Re: [TLS] analysis of wider impact of TLS1.3 replayabe data

Colm MacCárthaigh <> Mon, 14 March 2016 03:52 UTC

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Date: Sun, 13 Mar 2016 20:51:57 -0700
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From: =?UTF-8?Q?Colm_MacC=C3=A1rthaigh?= <>
To: Stephen Farrell <>
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Subject: Re: [TLS] analysis of wider impact of TLS1.3 replayabe data
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On Sun, Mar 13, 2016 at 4:14 AM, Stephen Farrell <>

> With 0rtt, I think it also becomes a dangerous
> implement. So, that's my personal opinion, while not wearing an
> AD hat.

+1 for this as 0RTT is outlined in the draft. But to expand a little:

* Losing forward secrecy for "GET" requests and user cookies seems like a
very bad privacy trade-off. Collection of wire data, combined with a bug or
an attack that could disclose the ECDH parameters, does not seem so far
fetched these days.

* I imagine that 0RTT data may be intended for pre-fetching hints, e.g.
"I'm request URL foo as user bar, so please get a start on fetching the
resources I need". That suggests trivial application-level "is the cache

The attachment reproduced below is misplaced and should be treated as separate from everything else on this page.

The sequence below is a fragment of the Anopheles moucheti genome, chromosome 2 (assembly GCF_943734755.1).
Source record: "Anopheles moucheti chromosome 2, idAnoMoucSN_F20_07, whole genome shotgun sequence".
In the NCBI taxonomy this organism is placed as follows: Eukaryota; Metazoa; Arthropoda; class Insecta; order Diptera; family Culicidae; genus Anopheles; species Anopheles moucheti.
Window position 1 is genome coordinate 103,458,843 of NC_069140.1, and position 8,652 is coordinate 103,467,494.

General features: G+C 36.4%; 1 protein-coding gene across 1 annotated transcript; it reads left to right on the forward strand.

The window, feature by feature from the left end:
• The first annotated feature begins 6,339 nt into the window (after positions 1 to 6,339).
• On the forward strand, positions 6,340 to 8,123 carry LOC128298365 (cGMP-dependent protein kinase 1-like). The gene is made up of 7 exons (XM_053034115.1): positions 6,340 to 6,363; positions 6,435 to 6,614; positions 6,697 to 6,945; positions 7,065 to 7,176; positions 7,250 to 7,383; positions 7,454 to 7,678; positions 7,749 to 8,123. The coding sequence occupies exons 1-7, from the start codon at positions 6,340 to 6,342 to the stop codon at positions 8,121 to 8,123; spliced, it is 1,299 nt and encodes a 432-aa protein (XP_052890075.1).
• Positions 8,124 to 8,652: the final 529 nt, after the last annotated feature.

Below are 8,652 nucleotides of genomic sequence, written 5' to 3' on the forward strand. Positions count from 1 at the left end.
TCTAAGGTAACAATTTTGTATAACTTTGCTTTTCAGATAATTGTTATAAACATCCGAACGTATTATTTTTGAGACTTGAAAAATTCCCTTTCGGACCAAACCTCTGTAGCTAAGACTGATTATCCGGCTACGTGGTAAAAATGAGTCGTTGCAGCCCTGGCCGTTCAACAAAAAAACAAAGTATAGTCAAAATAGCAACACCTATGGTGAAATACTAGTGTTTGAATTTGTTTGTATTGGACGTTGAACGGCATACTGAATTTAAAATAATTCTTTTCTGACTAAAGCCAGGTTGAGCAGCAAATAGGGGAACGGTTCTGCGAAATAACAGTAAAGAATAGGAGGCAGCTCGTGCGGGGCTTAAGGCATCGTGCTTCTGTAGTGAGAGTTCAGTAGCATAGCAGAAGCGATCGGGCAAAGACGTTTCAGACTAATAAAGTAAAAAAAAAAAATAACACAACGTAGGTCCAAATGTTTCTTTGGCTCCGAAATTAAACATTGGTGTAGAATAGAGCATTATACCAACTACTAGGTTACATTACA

warm" side channels, or "lets trash the whole cache" DOS attacks, would
both be common.

* A vast number of APIs build on top of TLS/HTTPS are not idempotent or
replay safe. Even carefully designed APIs may have subtle side effects such
as a user being charged for the request, or the request counting towards a
throttle of some kind. Even ones as silly as there go your 10 free nytimes
articles; or booting an opponent out of your less-than-friendly sudoku

* The draft calls out that early data needs to be handled differently than
regular TLS data. This reminds me of the problems with renegotiatable
client authentication - similar to what Marsh Ray highlighted a long time
ago. What if a request or action spans both the early and the regular data
sections? what would a "safe" API look like, for an SSL/TLS library layer?

It seems like the benefits of of 0-RTT boil down to two things;

1. Increased throughput
2. Give the recipient a chance to a get a head-start on servicing some kind
of request.

For 1. Raw data throughput could be improved by envelope encrypting the
early data; and transferring the envelope key only once the session has
been fully authenticated. Not that interesting to most people; but works. I
can't think of a good way to achieve 2 without all of the problems that
have been mentioned.

At a minimum I'd suggest that the draft could not call it "data", but maybe
instead "hint"; and make it so that early_data and application_data are not
supposed to appear sequentially in a stream. E.g. someone calling TLSRead()
or whatever should never expect to see the early_data; it's a deliberate
and separate stream.